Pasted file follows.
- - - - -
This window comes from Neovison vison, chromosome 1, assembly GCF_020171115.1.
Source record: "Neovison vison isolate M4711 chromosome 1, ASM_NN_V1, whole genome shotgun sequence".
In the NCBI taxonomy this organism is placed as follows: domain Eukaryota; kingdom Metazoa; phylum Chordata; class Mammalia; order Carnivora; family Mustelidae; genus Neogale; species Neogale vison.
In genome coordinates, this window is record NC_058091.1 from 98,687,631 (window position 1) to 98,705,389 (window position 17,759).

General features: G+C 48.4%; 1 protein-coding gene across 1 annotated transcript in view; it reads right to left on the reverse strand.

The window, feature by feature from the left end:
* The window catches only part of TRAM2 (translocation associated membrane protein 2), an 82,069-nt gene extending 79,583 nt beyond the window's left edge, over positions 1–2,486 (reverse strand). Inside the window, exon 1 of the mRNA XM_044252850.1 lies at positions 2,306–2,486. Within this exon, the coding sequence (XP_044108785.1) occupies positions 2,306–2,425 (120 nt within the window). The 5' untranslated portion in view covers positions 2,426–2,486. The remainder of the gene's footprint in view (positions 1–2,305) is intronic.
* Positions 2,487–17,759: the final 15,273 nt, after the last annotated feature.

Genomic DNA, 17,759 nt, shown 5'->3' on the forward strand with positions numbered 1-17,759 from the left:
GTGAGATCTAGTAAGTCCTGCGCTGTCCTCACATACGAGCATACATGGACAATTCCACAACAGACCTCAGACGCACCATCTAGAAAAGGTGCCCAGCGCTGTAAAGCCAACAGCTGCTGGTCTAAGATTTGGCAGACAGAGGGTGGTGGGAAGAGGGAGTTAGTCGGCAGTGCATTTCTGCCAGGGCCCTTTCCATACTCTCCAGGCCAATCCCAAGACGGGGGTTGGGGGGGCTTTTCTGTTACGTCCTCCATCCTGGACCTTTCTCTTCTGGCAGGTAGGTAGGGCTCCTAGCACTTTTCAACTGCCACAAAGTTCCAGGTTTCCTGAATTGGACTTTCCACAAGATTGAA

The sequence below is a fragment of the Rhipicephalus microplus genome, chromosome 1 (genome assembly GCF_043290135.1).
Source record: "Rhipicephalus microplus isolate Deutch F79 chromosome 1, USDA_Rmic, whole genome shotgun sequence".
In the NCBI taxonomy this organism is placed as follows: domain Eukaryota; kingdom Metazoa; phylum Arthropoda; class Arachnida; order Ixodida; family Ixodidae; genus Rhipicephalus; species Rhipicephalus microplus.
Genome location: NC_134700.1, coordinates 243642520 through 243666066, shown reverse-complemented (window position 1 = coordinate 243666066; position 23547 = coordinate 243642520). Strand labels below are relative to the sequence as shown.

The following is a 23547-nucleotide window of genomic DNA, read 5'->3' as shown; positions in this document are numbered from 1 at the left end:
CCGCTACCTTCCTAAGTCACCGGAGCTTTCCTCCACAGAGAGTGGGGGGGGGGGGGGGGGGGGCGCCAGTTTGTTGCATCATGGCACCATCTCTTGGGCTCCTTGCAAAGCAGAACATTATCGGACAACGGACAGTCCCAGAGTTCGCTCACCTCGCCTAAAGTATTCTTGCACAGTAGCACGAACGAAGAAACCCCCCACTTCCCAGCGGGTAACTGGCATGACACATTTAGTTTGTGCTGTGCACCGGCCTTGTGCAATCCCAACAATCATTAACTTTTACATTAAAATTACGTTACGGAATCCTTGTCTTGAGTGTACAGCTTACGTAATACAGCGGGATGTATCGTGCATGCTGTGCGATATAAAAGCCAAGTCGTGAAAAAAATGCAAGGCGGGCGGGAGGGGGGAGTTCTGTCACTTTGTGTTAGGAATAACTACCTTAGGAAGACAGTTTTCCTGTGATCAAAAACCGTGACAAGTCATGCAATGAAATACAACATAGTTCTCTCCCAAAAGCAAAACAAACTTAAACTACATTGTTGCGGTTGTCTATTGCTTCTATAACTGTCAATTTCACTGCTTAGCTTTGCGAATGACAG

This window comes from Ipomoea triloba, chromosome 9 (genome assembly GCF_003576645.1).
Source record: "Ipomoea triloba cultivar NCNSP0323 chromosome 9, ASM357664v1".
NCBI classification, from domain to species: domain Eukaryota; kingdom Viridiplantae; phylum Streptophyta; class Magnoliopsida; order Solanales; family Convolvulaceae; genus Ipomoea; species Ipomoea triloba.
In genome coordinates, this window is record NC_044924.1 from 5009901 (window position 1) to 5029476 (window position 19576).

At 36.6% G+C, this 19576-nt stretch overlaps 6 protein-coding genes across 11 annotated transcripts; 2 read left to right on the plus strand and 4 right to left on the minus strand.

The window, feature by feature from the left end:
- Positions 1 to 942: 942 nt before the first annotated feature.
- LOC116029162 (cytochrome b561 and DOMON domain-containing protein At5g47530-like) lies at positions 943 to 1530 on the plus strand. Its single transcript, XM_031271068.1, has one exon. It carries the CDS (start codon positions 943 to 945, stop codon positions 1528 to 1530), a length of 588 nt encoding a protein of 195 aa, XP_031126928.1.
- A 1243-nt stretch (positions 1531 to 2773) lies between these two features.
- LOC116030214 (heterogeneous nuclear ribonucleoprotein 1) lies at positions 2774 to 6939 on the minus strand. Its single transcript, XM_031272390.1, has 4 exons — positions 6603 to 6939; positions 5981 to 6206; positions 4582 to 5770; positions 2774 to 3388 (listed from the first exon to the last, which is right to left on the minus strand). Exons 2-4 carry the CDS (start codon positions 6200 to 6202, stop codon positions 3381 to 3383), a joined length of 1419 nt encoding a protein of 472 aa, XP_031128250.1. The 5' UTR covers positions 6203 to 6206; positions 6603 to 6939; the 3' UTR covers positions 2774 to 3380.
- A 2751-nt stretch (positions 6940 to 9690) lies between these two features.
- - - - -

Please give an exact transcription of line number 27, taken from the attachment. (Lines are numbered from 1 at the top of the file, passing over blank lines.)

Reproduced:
- A 2751-nt stretch (positions 6940 to 9690) lies between these two features.